Brain Research Foundation (HBS), the A˚ke Wiberg Foundation (CB), and
Novo Nordisk (HBS and CB).
3Addresscorrespondence to CD Chapman, Department of Neuroscience,
Uppsala University, Box 593, 751 24 Uppsala, Sweden. E-mail: colin.
ReceivedMarch 22, 2012. Accepted for publication June 6, 2012.
Firstpublished online July 25, 2012; doi: 10.3945/ajcn.112.039750.
Am J Clin Nutr 2012;96:492–7. Printed in USA. ? 2012 American Society for Nutrition
by guest on November 11, 2012
Supplemental Material can be found at:
For each of the factors assessed, PubMed (http://www.ncbi.
nlm.nih.gov/pubmed/) searches were performed to collect pri-
mary source articles for analysis. PubMed was considered the
best freely available database and was thus the exclusive search
database used. In the case of alcohol consumption, searches were
performed with the use of combinations of the following words:
“alcohol,” “ethanol,” “food,” “intake,” and “hunger.” In the case
of sleep deprivation, searches were performed with the use of
the words “sleep,” “reduced,” “deprivation,” “short,” “food,”
“intake,” and “hunger.” Finally, for television the words “tele-
vision,” “food,” “intake,” and “hunger” were used in different
In all of the cases only controlled, laboratory studies in healthy
participants were used. In studies that used alcohol, the ad-
ministrationof alcohol must haveoccurred a maximumof 30min
before an ad libitum test meal. Calorie consumption for all al-
cohol studies was calculated as the total energy consumed in the
preload and meal (for both the alcohol and the control condi-
tions). In studies that examined television viewing, only designs
eating were included (as opposed to eating before or after
watching). Sleep-deprivation studies were included if they in-
volvedamaximumof5.5h of sleep(inthe deprivationcondition)
and a minimum of 8 h of sleep in the sleep condition on the day
before intake measurements. Because the effect of sleep depri-
vation is not specific to meal type, only studies involving a full
day of food intake after sleep deprivation were included. Studies
with multiple comparison groups were included, and each group
was considered independently. By using these criteria, 8 tele-
vision studies, 5 sleep studies, and 10 alcohol studies were in-
cluded for analysis (12, 18–39). Only studies published before 1
February 2012 were included.
Mean food intake, SD, and sample sizes were included for
analysis in both the experimental and control conditions.Cases in
which data were missing (eg, SDs) were either calculated from
existing data (eg, the SD was calculated from the SEM) or re-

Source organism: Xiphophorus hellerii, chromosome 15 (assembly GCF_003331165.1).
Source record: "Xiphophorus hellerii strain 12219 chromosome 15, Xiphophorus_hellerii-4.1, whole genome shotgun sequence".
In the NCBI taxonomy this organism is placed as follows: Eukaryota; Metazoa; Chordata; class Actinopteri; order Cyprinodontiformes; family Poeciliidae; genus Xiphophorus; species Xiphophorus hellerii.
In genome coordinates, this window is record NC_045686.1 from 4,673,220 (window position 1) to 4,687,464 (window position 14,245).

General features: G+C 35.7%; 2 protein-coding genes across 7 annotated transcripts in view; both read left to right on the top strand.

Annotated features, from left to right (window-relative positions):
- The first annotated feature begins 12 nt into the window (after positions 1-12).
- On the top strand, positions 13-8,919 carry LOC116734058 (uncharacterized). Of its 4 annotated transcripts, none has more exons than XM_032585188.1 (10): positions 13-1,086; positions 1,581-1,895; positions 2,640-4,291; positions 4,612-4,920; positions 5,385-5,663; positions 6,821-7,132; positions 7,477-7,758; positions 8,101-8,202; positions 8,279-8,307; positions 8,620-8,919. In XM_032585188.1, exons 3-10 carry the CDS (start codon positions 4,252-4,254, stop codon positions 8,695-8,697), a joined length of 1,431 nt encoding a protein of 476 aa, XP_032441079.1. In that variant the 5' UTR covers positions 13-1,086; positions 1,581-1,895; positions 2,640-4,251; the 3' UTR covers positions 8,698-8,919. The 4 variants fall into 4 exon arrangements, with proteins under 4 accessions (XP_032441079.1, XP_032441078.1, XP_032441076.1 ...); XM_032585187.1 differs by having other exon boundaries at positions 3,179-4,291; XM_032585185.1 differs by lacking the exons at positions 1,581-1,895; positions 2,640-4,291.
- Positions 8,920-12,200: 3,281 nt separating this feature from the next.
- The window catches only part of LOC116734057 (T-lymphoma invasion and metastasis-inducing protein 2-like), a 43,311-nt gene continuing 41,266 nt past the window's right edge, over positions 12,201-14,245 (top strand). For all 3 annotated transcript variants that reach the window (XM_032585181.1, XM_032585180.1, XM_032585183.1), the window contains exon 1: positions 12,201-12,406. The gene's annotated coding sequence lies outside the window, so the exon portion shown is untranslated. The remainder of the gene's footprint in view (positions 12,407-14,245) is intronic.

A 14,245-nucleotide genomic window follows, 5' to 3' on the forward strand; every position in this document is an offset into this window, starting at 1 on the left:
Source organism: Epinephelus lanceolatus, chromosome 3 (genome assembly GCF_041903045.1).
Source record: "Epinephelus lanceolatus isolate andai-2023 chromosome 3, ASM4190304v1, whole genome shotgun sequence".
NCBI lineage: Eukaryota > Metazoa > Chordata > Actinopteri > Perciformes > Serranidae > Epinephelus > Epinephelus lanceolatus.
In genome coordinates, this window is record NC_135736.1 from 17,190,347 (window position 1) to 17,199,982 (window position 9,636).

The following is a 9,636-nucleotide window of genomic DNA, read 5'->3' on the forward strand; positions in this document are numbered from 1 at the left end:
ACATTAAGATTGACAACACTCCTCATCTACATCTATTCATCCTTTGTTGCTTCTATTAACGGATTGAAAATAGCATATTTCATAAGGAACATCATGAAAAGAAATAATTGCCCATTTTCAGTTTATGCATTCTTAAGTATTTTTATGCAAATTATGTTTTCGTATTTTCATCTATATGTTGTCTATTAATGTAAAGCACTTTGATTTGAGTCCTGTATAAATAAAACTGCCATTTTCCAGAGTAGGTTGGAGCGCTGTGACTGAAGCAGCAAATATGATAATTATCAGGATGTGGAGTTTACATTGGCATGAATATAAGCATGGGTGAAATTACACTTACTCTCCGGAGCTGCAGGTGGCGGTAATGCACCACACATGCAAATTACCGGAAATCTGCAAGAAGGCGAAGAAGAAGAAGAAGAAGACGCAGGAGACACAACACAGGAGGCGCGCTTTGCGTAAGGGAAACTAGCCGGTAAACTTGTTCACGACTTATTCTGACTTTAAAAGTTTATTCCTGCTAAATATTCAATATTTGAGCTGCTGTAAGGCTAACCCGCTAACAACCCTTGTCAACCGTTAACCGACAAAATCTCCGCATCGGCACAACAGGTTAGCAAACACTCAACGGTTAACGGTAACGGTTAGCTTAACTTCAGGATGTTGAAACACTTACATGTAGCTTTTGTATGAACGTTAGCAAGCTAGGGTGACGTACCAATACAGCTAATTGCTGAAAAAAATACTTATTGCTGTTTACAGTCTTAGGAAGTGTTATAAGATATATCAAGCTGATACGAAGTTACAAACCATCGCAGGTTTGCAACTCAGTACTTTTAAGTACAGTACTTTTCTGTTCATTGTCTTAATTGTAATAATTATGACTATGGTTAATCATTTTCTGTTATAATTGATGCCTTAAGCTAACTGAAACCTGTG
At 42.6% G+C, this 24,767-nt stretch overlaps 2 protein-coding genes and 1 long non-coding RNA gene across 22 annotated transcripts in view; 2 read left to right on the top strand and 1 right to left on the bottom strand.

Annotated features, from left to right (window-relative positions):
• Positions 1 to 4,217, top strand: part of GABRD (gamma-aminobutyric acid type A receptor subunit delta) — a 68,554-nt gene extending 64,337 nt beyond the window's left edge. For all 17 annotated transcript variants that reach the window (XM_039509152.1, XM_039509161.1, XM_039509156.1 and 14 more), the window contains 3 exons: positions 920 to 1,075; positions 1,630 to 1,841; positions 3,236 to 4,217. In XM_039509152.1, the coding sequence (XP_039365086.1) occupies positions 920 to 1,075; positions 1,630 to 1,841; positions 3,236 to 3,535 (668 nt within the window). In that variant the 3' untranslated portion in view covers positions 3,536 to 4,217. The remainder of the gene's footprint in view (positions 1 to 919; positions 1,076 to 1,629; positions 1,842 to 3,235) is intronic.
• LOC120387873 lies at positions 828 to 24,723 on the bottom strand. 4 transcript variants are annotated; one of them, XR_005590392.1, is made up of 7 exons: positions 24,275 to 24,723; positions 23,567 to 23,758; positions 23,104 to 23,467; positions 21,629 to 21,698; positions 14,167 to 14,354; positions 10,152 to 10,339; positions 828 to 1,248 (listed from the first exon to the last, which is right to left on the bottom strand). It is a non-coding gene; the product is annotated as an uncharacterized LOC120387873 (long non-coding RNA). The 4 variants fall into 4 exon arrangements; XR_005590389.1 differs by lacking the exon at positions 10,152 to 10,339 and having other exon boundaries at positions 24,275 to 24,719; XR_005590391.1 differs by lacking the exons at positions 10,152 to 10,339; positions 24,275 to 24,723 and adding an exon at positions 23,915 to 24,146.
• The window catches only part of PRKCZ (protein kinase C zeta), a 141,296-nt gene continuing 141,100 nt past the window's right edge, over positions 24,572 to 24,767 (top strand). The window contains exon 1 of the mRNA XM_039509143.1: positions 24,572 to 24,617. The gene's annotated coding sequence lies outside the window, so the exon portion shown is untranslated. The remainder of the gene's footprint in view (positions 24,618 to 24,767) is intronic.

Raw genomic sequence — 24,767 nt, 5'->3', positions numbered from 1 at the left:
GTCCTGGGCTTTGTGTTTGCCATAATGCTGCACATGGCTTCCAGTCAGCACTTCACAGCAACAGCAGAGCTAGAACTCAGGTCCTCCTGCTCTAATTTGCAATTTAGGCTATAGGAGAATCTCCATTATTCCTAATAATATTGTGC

trieved via e-mail from corresponding authors. However, if it was
not possible to recalculate the data or to contact the authors, the
study was excluded from the meta-analysis.
Quantitative data synthesis
each lifestyle factor (sleep deprivation, television watching, and
the studies presented with a variety of heterogeneous qualities
(participant ages, food items presented, precise paradigm used,
etc). Correlations between sample size and effect size were made
to investigate the common problem with small studies of inflating
the effect sizes in meta-analysis. A funnel plot was created to in-
vestigate publication bias (also called the drawer problem) in which
null results are often “left in the drawer.” In addition, a 1-factor
ANOVA was conducted on the cumulative effect sizes of the 3
studies to determine whether there was a main effect.
Initially, 4759 articles were screened as potential candidates.
From this initial screening, 35 articles emerged for possible
inclusion. The majority of exclusions at this stage were because
articles were reviews, irrelevant, or correlational in nature. Of
these 35 studies, 12 were excluded on the basis of our exclusion
criteria, which left 23 studies for quantitativeanalysis (Figure1).
Forest plots of all of the studies included in the analysis for
alcohol, sleep deprivation, and television watching are shown in
Figure 2. All 3 lifestyle factors showed significant cumulative
effect sizes (Cohen’s d) on food intake. The effect was greatest
for alcohol (Cohen’s d = 1.03; 95% CI: 0.66, 1.4; P , 0.001)
followed by sleep deprivation (Cohen’s d = 0.49; 95% CI: 0.11,
0.88; P , 0.05) and television watching (Cohen’s d = 0.2; 95%
CI: 0.04, 0.37; P , 0.05). Specific study characteristics, in-
cluding design and population, are included in Supplementary
Tables S1–S3 under “Supplemental data” in the online issue.
Cumulative effect sizes
As shown in Figure 3, a 1-factor ANOVA determined that
alcohol produced a significantly greater effect size (for calorie
intake) than did television watching (P , 0.001) and trended
toward producing a greater effect size than did sleep deprivation
(P , 0.10). The effect sizes were 1.03 for alcohol consumption,
0.49 for sleep deprivation, and 0.20 for television watching.
Correlations between sample and effect size
No significant correlations were found between effect and
sample size for any of the lifestyle factors analyzed.
Visual inspection of the funnel plot showed relative symmetry